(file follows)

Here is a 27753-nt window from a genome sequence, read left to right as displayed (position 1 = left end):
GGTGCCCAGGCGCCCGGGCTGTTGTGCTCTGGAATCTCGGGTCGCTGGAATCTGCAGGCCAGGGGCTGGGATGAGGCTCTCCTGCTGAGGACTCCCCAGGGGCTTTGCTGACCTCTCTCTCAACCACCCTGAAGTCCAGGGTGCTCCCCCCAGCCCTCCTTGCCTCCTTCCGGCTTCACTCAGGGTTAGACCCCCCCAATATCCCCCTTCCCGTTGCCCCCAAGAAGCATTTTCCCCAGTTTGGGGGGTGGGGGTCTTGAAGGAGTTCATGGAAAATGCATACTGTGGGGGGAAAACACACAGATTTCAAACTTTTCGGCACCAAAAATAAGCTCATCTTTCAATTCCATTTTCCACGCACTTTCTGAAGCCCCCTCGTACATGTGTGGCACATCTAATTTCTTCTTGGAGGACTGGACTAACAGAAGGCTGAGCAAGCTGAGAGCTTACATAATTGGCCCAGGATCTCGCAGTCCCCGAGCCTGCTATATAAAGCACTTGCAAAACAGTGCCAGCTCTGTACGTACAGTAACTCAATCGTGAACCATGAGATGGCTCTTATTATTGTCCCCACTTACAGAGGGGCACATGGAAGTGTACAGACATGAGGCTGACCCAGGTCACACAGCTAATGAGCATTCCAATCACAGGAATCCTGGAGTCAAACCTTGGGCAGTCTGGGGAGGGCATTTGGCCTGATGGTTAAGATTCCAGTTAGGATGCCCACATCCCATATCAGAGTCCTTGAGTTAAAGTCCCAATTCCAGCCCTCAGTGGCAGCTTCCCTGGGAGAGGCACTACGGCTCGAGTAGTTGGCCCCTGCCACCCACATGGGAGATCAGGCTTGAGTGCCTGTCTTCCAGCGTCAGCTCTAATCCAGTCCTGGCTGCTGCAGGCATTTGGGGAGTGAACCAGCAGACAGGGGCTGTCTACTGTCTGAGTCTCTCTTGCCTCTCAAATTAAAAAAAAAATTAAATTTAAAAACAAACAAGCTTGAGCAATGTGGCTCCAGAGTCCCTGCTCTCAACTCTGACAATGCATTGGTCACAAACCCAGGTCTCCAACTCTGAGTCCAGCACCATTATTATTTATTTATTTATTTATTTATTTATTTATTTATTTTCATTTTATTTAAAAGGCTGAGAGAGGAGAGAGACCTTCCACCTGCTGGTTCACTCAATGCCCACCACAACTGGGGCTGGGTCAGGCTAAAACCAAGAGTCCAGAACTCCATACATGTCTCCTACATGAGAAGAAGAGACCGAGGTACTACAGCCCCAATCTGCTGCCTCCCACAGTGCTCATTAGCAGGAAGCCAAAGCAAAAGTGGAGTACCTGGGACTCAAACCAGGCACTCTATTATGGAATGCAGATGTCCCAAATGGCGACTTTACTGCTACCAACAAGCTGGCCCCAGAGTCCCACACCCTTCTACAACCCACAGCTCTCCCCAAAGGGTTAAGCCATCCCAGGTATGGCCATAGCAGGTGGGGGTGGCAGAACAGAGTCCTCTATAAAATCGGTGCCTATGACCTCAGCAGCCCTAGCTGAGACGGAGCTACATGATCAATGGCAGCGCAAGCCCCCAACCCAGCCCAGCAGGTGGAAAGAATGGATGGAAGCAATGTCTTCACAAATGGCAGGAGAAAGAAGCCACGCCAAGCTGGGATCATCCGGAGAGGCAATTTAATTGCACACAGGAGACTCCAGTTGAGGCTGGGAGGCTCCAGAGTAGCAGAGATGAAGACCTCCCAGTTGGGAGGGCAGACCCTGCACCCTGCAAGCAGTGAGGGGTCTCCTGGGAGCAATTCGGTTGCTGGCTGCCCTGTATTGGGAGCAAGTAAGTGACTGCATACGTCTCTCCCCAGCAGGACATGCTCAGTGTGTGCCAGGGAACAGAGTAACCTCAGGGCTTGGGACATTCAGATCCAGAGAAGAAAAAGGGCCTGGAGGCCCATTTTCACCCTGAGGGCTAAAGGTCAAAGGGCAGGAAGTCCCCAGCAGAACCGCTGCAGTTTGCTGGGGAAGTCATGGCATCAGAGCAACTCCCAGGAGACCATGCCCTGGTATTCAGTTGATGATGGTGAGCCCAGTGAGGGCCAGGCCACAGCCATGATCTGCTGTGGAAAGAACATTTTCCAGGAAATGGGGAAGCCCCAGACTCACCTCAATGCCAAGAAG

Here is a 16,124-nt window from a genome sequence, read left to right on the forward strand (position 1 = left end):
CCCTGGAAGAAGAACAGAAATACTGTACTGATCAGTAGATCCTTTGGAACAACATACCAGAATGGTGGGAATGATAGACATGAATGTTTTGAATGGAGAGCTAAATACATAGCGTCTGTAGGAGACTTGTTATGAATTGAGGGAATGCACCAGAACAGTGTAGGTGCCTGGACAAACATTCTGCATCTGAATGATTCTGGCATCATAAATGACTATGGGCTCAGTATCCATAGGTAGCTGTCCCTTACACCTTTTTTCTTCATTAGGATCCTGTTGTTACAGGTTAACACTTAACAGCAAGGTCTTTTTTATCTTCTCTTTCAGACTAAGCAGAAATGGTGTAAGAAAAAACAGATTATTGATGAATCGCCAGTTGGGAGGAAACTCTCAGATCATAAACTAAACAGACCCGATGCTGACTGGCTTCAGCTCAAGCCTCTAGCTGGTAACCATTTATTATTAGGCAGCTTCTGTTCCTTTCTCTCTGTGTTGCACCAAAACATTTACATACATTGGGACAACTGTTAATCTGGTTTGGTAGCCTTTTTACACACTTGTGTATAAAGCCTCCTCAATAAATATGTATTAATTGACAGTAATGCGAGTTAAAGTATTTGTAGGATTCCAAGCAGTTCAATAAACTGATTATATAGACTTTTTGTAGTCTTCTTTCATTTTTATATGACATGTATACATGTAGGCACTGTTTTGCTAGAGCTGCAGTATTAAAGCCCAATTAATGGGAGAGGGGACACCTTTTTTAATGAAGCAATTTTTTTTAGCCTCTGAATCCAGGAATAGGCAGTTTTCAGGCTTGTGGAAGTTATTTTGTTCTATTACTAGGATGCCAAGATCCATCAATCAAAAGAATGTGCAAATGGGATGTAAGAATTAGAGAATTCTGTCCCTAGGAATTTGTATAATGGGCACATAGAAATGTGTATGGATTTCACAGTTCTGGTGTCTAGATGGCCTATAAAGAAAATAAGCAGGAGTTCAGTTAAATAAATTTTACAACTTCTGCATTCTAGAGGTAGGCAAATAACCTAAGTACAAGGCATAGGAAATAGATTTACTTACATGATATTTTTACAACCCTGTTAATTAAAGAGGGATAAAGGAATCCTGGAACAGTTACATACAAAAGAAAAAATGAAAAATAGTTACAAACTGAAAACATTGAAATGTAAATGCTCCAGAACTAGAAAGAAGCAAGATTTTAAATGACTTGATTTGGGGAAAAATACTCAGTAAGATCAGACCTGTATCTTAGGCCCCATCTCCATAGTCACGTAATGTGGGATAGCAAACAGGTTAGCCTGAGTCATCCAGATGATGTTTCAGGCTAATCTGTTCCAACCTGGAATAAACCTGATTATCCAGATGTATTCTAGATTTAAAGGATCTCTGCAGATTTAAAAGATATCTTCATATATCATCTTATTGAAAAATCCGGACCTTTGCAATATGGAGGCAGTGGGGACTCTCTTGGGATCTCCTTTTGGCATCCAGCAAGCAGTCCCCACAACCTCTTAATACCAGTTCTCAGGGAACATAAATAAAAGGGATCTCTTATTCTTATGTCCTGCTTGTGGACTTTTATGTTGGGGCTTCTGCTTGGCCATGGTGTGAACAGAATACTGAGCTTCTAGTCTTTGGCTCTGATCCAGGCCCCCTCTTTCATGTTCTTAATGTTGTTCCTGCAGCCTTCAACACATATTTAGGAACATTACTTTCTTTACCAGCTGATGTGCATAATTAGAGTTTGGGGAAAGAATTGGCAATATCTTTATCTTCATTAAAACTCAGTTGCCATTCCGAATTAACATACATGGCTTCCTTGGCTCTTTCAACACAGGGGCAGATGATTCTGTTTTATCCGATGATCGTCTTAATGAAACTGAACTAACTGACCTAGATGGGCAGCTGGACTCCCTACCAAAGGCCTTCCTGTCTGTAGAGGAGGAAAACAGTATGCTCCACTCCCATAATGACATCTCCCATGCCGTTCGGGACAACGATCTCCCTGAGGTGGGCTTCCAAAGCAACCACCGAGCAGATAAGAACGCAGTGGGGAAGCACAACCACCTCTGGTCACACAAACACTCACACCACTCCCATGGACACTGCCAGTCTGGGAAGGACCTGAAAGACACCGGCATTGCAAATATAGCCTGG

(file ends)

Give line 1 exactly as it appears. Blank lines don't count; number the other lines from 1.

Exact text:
Here is a 27753-nt window from a genome sequence, read left to right as displayed (position 1 = left end):